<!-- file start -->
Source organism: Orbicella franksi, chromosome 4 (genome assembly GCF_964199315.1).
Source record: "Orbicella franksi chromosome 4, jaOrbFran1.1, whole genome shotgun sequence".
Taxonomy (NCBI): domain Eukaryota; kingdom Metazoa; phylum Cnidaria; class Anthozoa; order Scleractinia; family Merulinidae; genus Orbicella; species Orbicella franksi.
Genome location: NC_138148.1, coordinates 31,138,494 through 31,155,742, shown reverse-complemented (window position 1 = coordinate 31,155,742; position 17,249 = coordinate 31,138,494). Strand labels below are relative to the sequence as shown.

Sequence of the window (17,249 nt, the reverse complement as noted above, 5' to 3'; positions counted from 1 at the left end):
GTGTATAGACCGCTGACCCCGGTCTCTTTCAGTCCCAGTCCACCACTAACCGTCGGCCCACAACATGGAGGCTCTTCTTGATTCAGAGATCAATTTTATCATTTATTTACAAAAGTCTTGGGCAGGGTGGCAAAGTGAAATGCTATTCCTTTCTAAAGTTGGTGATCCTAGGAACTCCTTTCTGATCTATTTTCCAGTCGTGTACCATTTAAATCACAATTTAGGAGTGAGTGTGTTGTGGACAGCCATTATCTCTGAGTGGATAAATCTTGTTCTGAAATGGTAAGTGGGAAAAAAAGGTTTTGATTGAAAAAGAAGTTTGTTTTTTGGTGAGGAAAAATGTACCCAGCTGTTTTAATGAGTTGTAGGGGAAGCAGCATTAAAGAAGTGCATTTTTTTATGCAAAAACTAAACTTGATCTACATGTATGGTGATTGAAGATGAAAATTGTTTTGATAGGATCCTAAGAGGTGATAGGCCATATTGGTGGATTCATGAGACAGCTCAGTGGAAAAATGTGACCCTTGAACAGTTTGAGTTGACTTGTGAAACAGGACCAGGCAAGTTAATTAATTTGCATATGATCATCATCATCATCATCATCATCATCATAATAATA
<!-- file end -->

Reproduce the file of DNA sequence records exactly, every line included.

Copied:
Source organism: Orbicella franksi, chromosome 4 (genome assembly GCF_964199315.1).
Source record: "Orbicella franksi chromosome 4, jaOrbFran1.1, whole genome shotgun sequence".
Taxonomy (NCBI): domain Eukaryota; kingdom Metazoa; phylum Cnidaria; class Anthozoa; order Scleractinia; family Merulinidae; genus Orbicella; species Orbicella franksi.
Genome location: NC_138148.1, coordinates 31,138,494 through 31,155,742, shown reverse-complemented (window position 1 = coordinate 31,155,742; position 17,249 = coordinate 31,138,494). Strand labels below are relative to the sequence as shown.

Sequence of the window (17,249 nt, the reverse complement as noted above, 5' to 3'; positions counted from 1 at the left end):
GTGTATAGACCGCTGACCCCGGTCTCTTTCAGTCCCAGTCCACCACTAACCGTCGGCCCACAACATGGAGGCTCTTCTTGATTCAGAGATCAATTTTATCATTTATTTACAAAAGTCTTGGGCAGGGTGGCAAAGTGAAATGCTATTCCTTTCTAAAGTTGGTGATCCTAGGAACTCCTTTCTGATCTATTTTCCAGTCGTGTACCATTTAAATCACAATTTAGGAGTGAGTGTGTTGTGGACAGCCATTATCTCTGAGTGGATAAATCTTGTTCTGAAATGGTAAGTGGGAAAAAAAGGTTTTGATTGAAAAAGAAGTTTGTTTTTTGGTGAGGAAAAATGTACCCAGCTGTTTTAATGAGTTGTAGGGGAAGCAGCATTAAAGAAGTGCATTTTTTTATGCAAAAACTAAACTTGATCTACATGTATGGTGATTGAAGATGAAAATTGTTTTGATAGGATCCTAAGAGGTGATAGGCCATATTGGTGGATTCATGAGACAGCTCAGTGGAAAAATGTGACCCTTGAACAGTTTGAGTTGACTTGTGAAACAGGACCAGGCAAGTTAATTAATTTGCATATGATCATCATCATCATCATCATCATCATCATAATAATA